SPORTS
By Derek Toney | January 13, 1998
St. John's Prospect Hall of Frederick, USA Today's No. 1-ranked boys high school basketball team, will be one of eight teams participating in the First National Bank Charm City Classic on Jan. 30-31 at Towson Center.Two metro area schools -- No. 4 Towson Catholic and No. 7 Spalding -- will be playing, both in the Southeast bracket. The Owls will play Strake Jesuit of Houston at 3: 45 p.m. on Jan. 30, while Spalding meets St. Raymond's of New York City.The Northwest bracket will have Prospect Hall facing Newport Prep of Montgomery County, ranked No. 3 in the Washington area and featuring 6-foot-9 guard/forward DeMarr Johnson, considered to be the best junior in the nation.
SPORTS
By Katherine Dunn and Katherine Dunn,SUN STAFF | September 27, 1995
Sara Gustafson says she doesn't care if she never scores another goal all season, as long as her No. 10 Franklin soccer team keeps winning.But holding the Indians' striker scoreless won't be easy for any opponent. In four games, Gustafson has tallied 14 goals to lead the metro area. She has scored or assisted on all but five of the unbeaten Indians' 21 goals.Although only a sophomore, Gustafson has had more experience than many of her teammates. A second-team All-State pick last year, she started playing at 5, has two years of Olympic Development Program experience and plays for the Columbia Soccer Club's Maryland Majestic, the current state champ.
SPORTS
By Katherine Dunn and Katherine Dunn,SUN STAFF | February 8, 2002
The first time Chandrea Jones walked onto the court in an Institute of Notre Dame uniform in December, she didn't play like a freshman. She had 29 points and 12 rebounds in a 73-72 overtime loss to Bullis Prep. "I fit in pretty good," said Jones, a versatile 5-foot-8 guard. "At first I was pretty scared, but I got used to my team and we just clicked. I felt pretty confident pretty quickly." Jones now leads the No. 2 Indians in scoring with 18.7 points a game and ranks second in the area's toughest league, the Interscholastic Athletic Association of Maryland A Conference.
NEWS
By Nayana Davis, The Baltimore Sun | January 22, 2014
Baltimore officials transported 37 homeless people to an emergency overflow shelter Tuesday after a heavy snowstorm struck the region. "We had 55 encounters," said Connor Scott, a spokesman for the city's Office of Emergency Management. "Eighteen refused to come with us. " The city issued a Code Blue alert Tuesday after the storm dumped up to 11 inches in parts of the Baltimore metro area, which prompted officials to open the shelter in the 200 block of Guilford Avenue. The shelter had last opened earlier this month when the polar vortex brought an extreme cold snap to the region.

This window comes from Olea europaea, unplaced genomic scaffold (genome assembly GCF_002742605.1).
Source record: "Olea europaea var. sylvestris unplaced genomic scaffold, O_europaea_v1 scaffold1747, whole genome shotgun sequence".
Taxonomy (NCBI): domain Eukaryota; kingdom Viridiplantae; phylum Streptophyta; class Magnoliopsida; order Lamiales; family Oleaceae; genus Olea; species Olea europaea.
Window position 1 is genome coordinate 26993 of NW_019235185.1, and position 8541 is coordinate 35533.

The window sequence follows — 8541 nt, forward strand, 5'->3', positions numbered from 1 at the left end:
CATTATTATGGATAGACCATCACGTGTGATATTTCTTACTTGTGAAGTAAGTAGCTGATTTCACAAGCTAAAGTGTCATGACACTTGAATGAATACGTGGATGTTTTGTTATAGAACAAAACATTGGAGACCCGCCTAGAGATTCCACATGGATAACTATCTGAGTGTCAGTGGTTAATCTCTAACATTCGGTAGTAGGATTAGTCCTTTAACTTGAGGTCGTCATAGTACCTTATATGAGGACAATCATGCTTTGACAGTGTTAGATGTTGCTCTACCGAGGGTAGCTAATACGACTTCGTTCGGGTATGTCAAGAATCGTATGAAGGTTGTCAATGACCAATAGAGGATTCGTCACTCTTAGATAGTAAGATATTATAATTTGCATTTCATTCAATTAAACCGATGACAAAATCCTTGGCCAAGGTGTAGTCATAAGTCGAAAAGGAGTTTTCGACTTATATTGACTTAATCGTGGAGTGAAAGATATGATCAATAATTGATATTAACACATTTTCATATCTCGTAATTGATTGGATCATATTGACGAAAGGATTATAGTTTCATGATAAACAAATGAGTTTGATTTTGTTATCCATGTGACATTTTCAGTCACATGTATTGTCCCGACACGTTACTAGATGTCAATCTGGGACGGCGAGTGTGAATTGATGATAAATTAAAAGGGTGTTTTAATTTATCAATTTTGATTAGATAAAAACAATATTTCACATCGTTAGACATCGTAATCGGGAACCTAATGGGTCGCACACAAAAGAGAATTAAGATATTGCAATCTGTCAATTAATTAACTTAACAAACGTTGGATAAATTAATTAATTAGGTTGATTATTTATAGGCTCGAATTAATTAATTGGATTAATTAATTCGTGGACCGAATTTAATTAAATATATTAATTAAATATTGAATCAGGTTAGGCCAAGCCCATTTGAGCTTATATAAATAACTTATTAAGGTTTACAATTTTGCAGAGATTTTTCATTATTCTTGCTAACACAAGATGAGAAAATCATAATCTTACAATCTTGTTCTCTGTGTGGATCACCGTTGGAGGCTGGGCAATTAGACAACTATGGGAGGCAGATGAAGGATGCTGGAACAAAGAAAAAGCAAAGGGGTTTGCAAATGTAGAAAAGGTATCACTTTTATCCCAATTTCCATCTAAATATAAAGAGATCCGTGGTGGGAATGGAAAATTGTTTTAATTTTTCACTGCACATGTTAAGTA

BUSINESS
By Jamie Smith Hopkins, The Baltimore Sun | December 10, 2013
A new solar array built for a Baltimore County retirement community is among the metro area's largest, the installation firm said Tuesday. ABM Industries installed the 1.2 megawatt array on land owned by the Glen Meadows Retirement Community in Glen Arm. Washington Gas Energy Systems owns the 4,150-panel solar system and will sell the power it produces to Glen Meadows. Solar power accounts for a small percentage of Maryland electricity generation, but the number of arrays in the state are expanding quickly.
NEWS
By Erica L. Green, The Baltimore Sun | November 11, 2013
Dozens of pre-kindergartners were suspended last school year in Maryland, with the most suspensions in Baltimore, highlighting a little-known practice that some education experts say is too extreme for toddlers who are just being introduced to educational settings. The number of out-of-school suspensions in Baltimore for children ages 3 and 4 nearly doubled since the previous year to 33, according to data provided by the city school system. Some other area districts reported just a handful of pre-K suspensions in the last school year, while Anne Arundel County reported 19 and Howard County officials said they have never suspended a child that young.